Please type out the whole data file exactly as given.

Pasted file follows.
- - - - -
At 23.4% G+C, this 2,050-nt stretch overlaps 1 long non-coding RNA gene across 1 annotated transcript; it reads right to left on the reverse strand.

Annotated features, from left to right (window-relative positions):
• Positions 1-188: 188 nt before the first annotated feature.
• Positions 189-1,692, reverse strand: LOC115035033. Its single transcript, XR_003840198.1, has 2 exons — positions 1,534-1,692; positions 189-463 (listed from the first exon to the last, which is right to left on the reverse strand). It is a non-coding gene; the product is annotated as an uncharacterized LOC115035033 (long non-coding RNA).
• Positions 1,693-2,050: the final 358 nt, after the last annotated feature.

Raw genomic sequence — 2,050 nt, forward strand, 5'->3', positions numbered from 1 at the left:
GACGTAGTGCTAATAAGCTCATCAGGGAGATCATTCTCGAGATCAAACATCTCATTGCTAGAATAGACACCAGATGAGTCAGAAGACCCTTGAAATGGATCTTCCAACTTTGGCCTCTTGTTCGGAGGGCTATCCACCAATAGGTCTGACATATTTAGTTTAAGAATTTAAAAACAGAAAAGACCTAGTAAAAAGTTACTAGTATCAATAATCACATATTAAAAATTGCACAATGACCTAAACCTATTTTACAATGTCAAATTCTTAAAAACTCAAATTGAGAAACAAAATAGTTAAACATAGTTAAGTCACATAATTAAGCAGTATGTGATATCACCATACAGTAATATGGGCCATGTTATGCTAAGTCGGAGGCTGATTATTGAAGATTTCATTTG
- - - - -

At 23.4% G+C, this 2,050-nt stretch overlaps 1 long non-coding RNA gene across 1 annotated transcript; it reads right to left on the reverse strand.

Annotated features, from left to right (window-relative positions):
• Positions 1-188: 188 nt before the first annotated feature.
• Positions 189-1,692, reverse strand: LOC115035033. Its single transcript, XR_003840198.1, has 2 exons — positions 1,534-1,692; positions 189-463 (listed from the first exon to the last, which is right to left on the reverse strand). It is a non-coding gene; the product is annotated as an uncharacterized LOC115035033 (long non-coding RNA).
• Positions 1,693-2,050: the final 358 nt, after the last annotated feature.

Raw genomic sequence — 2,050 nt, forward strand, 5'->3', positions numbered from 1 at the left:
GACGTAGTGCTAATAAGCTCATCAGGGAGATCATTCTCGAGATCAAACATCTCATTGCTAGAATAGACACCAGATGAGTCAGAAGACCCTTGAAATGGATCTTCCAACTTTGGCCTCTTGTTCGGAGGGCTATCCACCAATAGGTCTGACATATTTAGTTTAAGAATTTAAAAACAGAAAAGACCTAGTAAAAAGTTACTAGTATCAATAATCACATATTAAAAATTGCACAATGACCTAAACCTATTTTACAATGTCAAATTCTTAAAAACTCAAATTGAGAAACAAAATAGTTAAACATAGTTAAGTCACATAATTAAGCAGTATGTGATATCACCATACAGTAATATGGGCCATGTTATGCTAAGTCGGAGGCTGATTATTGAAGATTTCATTTG